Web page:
In her talk, Dr. Cuddy equated personal power with feeling more confident in one’s ability to “win,” and thus, greater willingness to take chances that may result in some reward. She also noted the difference between male and female business students’ body language and levels of class participation (men tend to participate more, and adopt power poses more frequently; women as a group participate less often, despite the fact their grades depend on participation). Cuddy attributed this difference at least in part to the fact women are socialized differently from men; my interpretation of this is that, in general, women are encouraged to be nice, and discouraged from taking up too much space, physically or otherwise.

It is intriguing to wonder what the long-term benefits could be of consciously adopting more powerful, self-confident body language, particularly if one feels stressed, discouraged, or down. It certainly seems worth trying. If you do this, please let me know what you think.

Be well!

Connect with Traci on Google+

© Copyright 2014 by www.GoodTherapy.org Sherman Oaks Bureau - All Rights Reserved.

Sign up for the GoodTherapy.org Newsletter!
Get weekly mental health and wellness news and information sent straight to your inbox!

  • Find the Right Therapist
  • Join GoodTherapy.org - Therapist Only
  • alexa April 2nd, 2014 at 9:51 AM #1

    Power posing? Hmmm,,, now that’s a new term on me, but I like it! And I totally get it! You adopt a pose that shows others what you wnat them to think about you and the chances are pretty great that this is EXACTLY what they will ultimately think about you. If we all adopted this kind of stance though, the world might become one big standoff so this might only work for the ones who are trying to get a new job, or really trying to force a point. But it is a good thought for someone who is always perceived as being mild and meek but who wants to show a different side, or who actually wants to tap into a totally different part of themselves.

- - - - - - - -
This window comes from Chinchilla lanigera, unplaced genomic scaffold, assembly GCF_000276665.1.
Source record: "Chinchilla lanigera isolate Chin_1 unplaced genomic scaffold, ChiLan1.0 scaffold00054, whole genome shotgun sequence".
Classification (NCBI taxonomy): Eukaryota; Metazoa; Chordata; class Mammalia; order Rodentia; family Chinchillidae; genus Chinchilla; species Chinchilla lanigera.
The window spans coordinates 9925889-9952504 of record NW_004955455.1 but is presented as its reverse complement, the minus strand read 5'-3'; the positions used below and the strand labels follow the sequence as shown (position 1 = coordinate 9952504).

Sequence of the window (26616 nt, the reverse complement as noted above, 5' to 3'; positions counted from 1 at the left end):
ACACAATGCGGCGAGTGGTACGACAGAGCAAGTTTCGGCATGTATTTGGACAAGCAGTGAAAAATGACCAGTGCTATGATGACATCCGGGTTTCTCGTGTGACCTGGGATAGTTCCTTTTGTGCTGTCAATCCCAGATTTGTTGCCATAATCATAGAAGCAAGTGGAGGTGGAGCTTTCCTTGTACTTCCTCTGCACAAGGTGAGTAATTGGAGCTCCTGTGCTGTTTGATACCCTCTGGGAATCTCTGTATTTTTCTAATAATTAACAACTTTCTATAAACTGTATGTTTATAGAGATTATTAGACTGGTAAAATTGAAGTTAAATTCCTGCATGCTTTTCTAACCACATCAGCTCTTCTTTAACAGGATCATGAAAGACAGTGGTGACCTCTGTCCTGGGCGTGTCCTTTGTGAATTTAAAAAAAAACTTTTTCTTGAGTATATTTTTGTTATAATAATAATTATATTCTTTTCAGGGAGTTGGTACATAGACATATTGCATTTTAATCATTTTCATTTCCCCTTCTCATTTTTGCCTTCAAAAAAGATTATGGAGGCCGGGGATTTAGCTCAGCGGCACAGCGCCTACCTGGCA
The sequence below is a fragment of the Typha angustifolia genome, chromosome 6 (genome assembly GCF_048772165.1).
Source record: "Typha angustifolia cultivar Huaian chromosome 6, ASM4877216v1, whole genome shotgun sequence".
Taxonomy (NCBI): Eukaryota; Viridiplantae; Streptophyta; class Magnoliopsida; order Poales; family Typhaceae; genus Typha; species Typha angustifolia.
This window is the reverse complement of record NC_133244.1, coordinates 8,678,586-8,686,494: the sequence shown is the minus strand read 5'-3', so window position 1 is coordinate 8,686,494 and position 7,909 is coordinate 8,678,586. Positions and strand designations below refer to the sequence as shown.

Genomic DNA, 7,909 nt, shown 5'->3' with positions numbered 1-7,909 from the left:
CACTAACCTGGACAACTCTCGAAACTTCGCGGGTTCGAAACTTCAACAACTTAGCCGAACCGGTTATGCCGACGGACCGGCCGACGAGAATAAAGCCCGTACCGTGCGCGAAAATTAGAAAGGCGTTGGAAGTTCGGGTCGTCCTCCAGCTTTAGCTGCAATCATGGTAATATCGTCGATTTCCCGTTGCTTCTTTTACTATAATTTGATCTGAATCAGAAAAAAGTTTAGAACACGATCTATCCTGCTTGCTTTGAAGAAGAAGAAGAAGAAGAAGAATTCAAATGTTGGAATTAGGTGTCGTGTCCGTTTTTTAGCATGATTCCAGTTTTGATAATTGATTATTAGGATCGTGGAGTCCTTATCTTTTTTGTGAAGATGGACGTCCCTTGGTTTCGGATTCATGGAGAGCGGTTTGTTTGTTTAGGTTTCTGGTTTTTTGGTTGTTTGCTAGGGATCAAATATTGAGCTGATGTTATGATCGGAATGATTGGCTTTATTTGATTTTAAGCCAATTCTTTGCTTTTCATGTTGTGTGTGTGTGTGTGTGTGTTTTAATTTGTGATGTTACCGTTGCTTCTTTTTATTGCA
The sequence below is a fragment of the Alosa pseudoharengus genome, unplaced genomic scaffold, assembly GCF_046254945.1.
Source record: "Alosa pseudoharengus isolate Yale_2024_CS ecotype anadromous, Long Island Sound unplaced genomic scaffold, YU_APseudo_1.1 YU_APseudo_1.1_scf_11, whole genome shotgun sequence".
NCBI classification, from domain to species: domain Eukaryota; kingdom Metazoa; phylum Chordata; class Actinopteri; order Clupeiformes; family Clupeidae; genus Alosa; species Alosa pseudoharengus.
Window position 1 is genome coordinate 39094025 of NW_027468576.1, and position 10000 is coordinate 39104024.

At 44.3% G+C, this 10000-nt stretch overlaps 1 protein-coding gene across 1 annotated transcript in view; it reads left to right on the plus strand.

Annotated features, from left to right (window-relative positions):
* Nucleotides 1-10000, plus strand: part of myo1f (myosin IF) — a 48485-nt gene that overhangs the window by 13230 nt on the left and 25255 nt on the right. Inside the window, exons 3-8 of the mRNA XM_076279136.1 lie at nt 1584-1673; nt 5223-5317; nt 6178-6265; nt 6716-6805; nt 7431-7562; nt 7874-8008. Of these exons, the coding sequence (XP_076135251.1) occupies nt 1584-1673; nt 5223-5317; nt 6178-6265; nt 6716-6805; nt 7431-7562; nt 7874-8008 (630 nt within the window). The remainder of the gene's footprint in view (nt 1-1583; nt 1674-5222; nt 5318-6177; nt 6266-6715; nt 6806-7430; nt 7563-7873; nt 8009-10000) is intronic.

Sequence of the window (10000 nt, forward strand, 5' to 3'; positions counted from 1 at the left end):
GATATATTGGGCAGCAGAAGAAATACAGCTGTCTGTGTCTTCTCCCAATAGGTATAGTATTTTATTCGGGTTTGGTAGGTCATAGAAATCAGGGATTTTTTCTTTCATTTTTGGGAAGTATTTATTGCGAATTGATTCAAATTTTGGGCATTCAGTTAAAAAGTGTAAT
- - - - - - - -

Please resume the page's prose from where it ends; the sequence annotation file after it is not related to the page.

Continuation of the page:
• Hilly April 2nd, 2014 at 11:03 AM #2

    Can this be right? I have spent so much time feeling like I have to downplay my strengths to kind of go with the flow, and here is some one telling me no play them up, be strong, show them who’s in charge. I think that I like this a little bit better than that feeling of having to hide the real me.

  • blaine April 3rd, 2014 at 3:26 AM #3

    So if the old adage Fake it til you make it proves to be true then this is a winner.

  • Traci Stein April 3rd, 2014 at 10:08 AM #4

    Hi All and thank you for your comments. Alexa, the poses actually help *you* to feel more powerful. I am sure other people do sense when we feel better about ourselves.

    HIlly, I agree – playing down your strengths doesn’t really help anyone. You can be confident without being overbearing (something that a lot of “nice” people worry about).

    Blaine, that is true – it’s actually more of “fake it until you become it” – which is what Dr. Cuddy says in her video. This is an approach often used very skillfully in hypnosis – identifying the quality you would like to possess more of (in this case, confidence), imagining what that would feel like, and in effect, creating the felt experience of confidence.